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Up and coming landed districts in 2024, based on transaction volumes in 2023

How did landed properties in Singapore perform in 2023? URA’s scorecard is out and in this article, we will cover the key figures and what they mean to you.

As predicted in our previous video, Q4 of 2023 saw a 4.5% increase in transaction volume. By the end of 2023, a total of 1,452 landed properties were bought and sold. For context, here is how the segment performed in the last couple of years. 2021: 3,673 transactions (highest in the last five years) 2022: 2,067 transactions (due to cooling measures) 2023: 1, 452 transactions (due to the macro environment)

Considering that 2023 was a challenging year, the landed property segment still performed better than 2019. Following the feds’ announcement that interest rates have peaked, Jackie has been receiving more calls about both his landed property and condo listings.

In fact, in December, which is a traditionally slow month, the bunch of us at Property Roundtable sold two landed properties. Compared to reactive buyers who may still be waiting on the sidelines for data to validate their decisions, these preemptive buyers will have a leg up and form the market. Going into 2024, we foresee that more and more buyers, who are currently waiting on the sidelines, will make a commitment.

Median prices in 2023

In 2023, the median prices for the different type of landed properties are: Terrace homes: S$1,685 psf

Semi-detached homes: S$1,655 psf

Bungalows: S$1,675 psf

It’s interesting to note that the median price of bungalows did not differ much from that of terrace and semi-detached homes. This contracts the logic that their prices should be lower than their counterparts as bungalows occupy a larger land size.

It’s safe to assume that the median price for landed properties in Singapore in general hovers around S$1,600 psf. With that said, this isn’t final as this segment has outliers. For instance, a 1,651 sqft inter-terrace in Chancery Lane was transacted at a record-breaking S$4,456 psf, amounting to S$7,400,000 for a 999-year leasehold home. Of course, it helps that this house was located in District 11, where buyers tend to be less price-sensitive.

Top 5 landed districts in Singapore (by transaction volume)







This should come as no surprise since D19 has the largest inventory of landed hopes. 


D10 (Tanglin, Holland) 


D10 is a prime district.


D15 (East Coast, Marine Parade)


D15 has traditionally been the runner-up to D19, but has since dropped a position.


D28 (Seletar, Yio Chu Kang) 


While Seletar isn’t among the top five largest inventories of landed properties in Singapore, there are entry-level options for price-sensitive buyers.


District 20 (Ang Mo Kio, Bishan, Thomson)


D20 has always been a hot favourite among parents as there is no lack of schools around. This demand is further amplified by the growth of the Thomson East Coast Line.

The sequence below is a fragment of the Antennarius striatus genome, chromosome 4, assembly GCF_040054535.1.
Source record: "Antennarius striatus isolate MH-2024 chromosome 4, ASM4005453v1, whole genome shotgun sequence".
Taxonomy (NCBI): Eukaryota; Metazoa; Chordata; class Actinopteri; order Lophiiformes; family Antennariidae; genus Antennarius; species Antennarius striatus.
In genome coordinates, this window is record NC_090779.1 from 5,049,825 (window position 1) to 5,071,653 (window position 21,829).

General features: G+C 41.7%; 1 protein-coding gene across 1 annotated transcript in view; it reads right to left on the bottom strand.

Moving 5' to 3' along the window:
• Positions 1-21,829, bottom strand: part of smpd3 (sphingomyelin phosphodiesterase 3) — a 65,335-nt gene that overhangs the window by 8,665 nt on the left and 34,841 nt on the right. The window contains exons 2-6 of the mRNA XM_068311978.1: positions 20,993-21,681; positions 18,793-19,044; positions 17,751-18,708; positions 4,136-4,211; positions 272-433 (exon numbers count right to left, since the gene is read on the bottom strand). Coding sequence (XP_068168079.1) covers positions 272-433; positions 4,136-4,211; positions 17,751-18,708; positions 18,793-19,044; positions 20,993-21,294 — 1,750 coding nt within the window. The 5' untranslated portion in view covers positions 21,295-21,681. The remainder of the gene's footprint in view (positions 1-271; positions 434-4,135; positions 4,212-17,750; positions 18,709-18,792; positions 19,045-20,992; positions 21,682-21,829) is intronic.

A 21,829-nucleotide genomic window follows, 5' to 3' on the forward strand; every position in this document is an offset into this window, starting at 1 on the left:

If you’ve been following the activity among landed properties in Singapore, these results will not shock you. The bigger question is: What are the up-and-coming districts where buyers have been quietly making their moves? That brings us to the next five districts in line.






D16 (Bedok, Upper East Coast)


D16 owes its popularity to the “oversubscription” of its sister district, D15, as well as the transformation planned for the Bayshore region.


D11 (Newton, Novena)



D23 (Bukit Batok, Bukit Panjang)



D21 (Clementi Park, Upper Bukit Timah)



D14 (Eunos, Geylang, Paya Lebar)


See D16.

Personally, I’m rather surprised that District 5 (Buona Vista, West Coast, Clementi New Town) has fallen out of the top 10 list. If you own a landed property in District 5, hit us up as we have a number of buyers looking in your neighbourhoods.

What’s happening in the GCB segment?

You’d be forgiven for thinking this is none of your business, but that’s where you may be wrong. Even though GCBs cater to a niche group of buyers and may not be in the cards for you, it helps to keep an eye on the trends. After all, they set the market prices for bungalows in general, indicating how much one needs to pay to enter the most prestigious property segment in Singapore.

In 2023, there were a total of 18 GCB transactions within the small inventory of 39 GCBs in Singapore. That’s less than half of the transactions in 2022. These numbers may not be entirely accurate as these buyers like to keep things private, but it’s worth noting that the GCB segment is very sensitive to the macroenvironment.

Who bought landed property in 2023?

As mentioned earlier, 2022 saw 2,067 landed property transactions. Of these, 15% of the buyers came from HDB flats while 83% came from private addresses (condos, privatised ECs, or other landed properties). The remaining 2% were first-time buyers or businesses.

Amazingly, this percentage breakdown remained exactly the same in 2023, despite the drop in transaction volume. This tells us one thing: Even with the obstacles, the former HDB homeowners were determined to make the quantum leap. Who are they?

Many of these HDB upgraders are youngsters with lofty aspirations and who have done lots of future planning. Those who made all the right moves 5 years ago would have no issue selling their HDB flat for a million or, in some cases, up to S$2,000,000. Who’s forking out millions of dollars for an HDB flat, you ask? The answer: Former landed property owners looking to downgrade.

It’s pretty much a game of blow, wind, blow, and such is the circle of life in Singapore’s property market. For this reason, we expect the percentage of HDB upgraders to maintain and even increase in 2024. 

Could 2024 be the year to enter the landed segment? If you an HDB or condo owner looking to make the quantum leap, reach out to me (Harvey Chia) at 9199 9141 to explore your options.


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